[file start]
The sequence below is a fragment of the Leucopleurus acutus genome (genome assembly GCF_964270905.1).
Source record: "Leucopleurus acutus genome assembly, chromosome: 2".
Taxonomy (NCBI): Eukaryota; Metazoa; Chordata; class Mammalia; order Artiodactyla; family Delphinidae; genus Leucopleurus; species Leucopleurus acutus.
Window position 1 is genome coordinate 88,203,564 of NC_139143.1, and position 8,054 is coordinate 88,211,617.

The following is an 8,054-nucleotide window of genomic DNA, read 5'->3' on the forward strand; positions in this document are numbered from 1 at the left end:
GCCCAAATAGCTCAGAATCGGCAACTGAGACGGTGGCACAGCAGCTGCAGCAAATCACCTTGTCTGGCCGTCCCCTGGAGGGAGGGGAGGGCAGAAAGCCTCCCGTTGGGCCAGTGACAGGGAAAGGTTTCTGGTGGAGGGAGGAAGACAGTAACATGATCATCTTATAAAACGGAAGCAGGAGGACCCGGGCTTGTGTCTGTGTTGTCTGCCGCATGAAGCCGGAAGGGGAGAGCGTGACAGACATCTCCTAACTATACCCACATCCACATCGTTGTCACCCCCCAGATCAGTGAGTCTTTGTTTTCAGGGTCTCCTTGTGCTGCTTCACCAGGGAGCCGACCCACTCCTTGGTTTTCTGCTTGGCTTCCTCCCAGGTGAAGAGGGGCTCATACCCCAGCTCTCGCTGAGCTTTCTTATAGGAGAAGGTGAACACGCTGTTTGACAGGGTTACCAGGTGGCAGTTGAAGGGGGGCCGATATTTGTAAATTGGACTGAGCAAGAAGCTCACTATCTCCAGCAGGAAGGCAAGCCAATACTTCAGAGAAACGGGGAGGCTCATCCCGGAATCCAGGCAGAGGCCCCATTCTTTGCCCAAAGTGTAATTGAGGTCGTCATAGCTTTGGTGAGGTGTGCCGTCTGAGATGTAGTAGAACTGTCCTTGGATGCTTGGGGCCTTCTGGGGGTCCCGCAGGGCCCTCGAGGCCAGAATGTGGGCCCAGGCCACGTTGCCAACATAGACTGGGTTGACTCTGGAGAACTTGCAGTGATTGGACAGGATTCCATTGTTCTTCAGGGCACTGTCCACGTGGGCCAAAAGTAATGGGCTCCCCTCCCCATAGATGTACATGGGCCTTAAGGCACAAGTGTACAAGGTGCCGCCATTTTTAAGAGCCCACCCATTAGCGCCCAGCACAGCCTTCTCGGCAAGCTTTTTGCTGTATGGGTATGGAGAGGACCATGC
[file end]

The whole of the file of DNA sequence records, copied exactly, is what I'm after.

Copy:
The sequence below is a fragment of the Leucopleurus acutus genome (genome assembly GCF_964270905.1).
Source record: "Leucopleurus acutus genome assembly, chromosome: 2".
Taxonomy (NCBI): Eukaryota; Metazoa; Chordata; class Mammalia; order Artiodactyla; family Delphinidae; genus Leucopleurus; species Leucopleurus acutus.
Window position 1 is genome coordinate 88,203,564 of NC_139143.1, and position 8,054 is coordinate 88,211,617.

The following is an 8,054-nucleotide window of genomic DNA, read 5'->3' on the forward strand; positions in this document are numbered from 1 at the left end:
GCCCAAATAGCTCAGAATCGGCAACTGAGACGGTGGCACAGCAGCTGCAGCAAATCACCTTGTCTGGCCGTCCCCTGGAGGGAGGGGAGGGCAGAAAGCCTCCCGTTGGGCCAGTGACAGGGAAAGGTTTCTGGTGGAGGGAGGAAGACAGTAACATGATCATCTTATAAAACGGAAGCAGGAGGACCCGGGCTTGTGTCTGTGTTGTCTGCCGCATGAAGCCGGAAGGGGAGAGCGTGACAGACATCTCCTAACTATACCCACATCCACATCGTTGTCACCCCCCAGATCAGTGAGTCTTTGTTTTCAGGGTCTCCTTGTGCTGCTTCACCAGGGAGCCGACCCACTCCTTGGTTTTCTGCTTGGCTTCCTCCCAGGTGAAGAGGGGCTCATACCCCAGCTCTCGCTGAGCTTTCTTATAGGAGAAGGTGAACACGCTGTTTGACAGGGTTACCAGGTGGCAGTTGAAGGGGGGCCGATATTTGTAAATTGGACTGAGCAAGAAGCTCACTATCTCCAGCAGGAAGGCAAGCCAATACTTCAGAGAAACGGGGAGGCTCATCCCGGAATCCAGGCAGAGGCCCCATTCTTTGCCCAAAGTGTAATTGAGGTCGTCATAGCTTTGGTGAGGTGTGCCGTCTGAGATGTAGTAGAACTGTCCTTGGATGCTTGGGGCCTTCTGGGGGTCCCGCAGGGCCCTCGAGGCCAGAATGTGGGCCCAGGCCACGTTGCCAACATAGACTGGGTTGACTCTGGAGAACTTGCAGTGATTGGACAGGATTCCATTGTTCTTCAGGGCACTGTCCACGTGGGCCAAAAGTAATGGGCTCCCCTCCCCATAGATGTACATGGGCCTTAAGGCACAAGTGTACAAGGTGCCGCCATTTTTAAGAGCCCACCCATTAGCGCCCAGCACAGCCTTCTCGGCAAGCTTTTTGCTGTATGGGTATGGAGAGGACCATGC